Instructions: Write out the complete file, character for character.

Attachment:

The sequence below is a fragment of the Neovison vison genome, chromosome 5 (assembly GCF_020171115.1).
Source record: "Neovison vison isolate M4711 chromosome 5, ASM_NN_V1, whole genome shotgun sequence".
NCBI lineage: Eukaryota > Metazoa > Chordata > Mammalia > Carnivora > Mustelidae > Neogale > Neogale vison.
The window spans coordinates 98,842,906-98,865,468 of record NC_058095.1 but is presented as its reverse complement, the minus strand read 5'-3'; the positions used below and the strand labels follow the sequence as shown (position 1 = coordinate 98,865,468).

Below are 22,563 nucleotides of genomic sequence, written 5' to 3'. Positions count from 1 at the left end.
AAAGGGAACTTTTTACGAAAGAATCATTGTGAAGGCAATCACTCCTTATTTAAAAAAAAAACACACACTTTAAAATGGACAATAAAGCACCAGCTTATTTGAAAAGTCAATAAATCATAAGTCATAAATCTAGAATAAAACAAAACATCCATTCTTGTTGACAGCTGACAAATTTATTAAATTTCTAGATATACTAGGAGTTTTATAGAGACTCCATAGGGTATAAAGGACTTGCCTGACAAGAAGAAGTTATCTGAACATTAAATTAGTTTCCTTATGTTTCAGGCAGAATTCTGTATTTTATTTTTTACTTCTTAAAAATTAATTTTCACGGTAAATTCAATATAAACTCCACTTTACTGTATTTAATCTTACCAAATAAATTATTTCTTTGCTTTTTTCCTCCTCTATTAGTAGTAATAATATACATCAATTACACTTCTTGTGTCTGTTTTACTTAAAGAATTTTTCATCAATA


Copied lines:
The sequence below is a fragment of the Neovison vison genome, chromosome 5 (assembly GCF_020171115.1).
Source record: "Neovison vison isolate M4711 chromosome 5, ASM_NN_V1, whole genome shotgun sequence".
NCBI lineage: Eukaryota > Metazoa > Chordata > Mammalia > Carnivora > Mustelidae > Neogale > Neogale vison.
The window spans coordinates 98,842,906-98,865,468 of record NC_058095.1 but is presented as its reverse complement, the minus strand read 5'-3'; the positions used below and the strand labels follow the sequence as shown (position 1 = coordinate 98,865,468).

Below are 22,563 nucleotides of genomic sequence, written 5' to 3'. Positions count from 1 at the left end.
AAAGGGAACTTTTTACGAAAGAATCATTGTGAAGGCAATCACTCCTTATTTAAAAAAAAAACACACACTTTAAAATGGACAATAAAGCACCAGCTTATTTGAAAAGTCAATAAATCATAAGTCATAAATCTAGAATAAAACAAAACATCCATTCTTGTTGACAGCTGACAAATTTATTAAATTTCTAGATATACTAGGAGTTTTATAGAGACTCCATAGGGTATAAAGGACTTGCCTGACAAGAAGAAGTTATCTGAACATTAAATTAGTTTCCTTATGTTTCAGGCAGAATTCTGTATTTTATTTTTTACTTCTTAAAAATTAATTTTCACGGTAAATTCAATATAAACTCCACTTTACTGTATTTAATCTTACCAAATAAATTATTTCTTTGCTTTTTTCCTCCTCTATTAGTAGTAATAATATACATCAATTACACTTCTTGTGTCTGTTTTACTTAAAGAATTTTTCATCAATA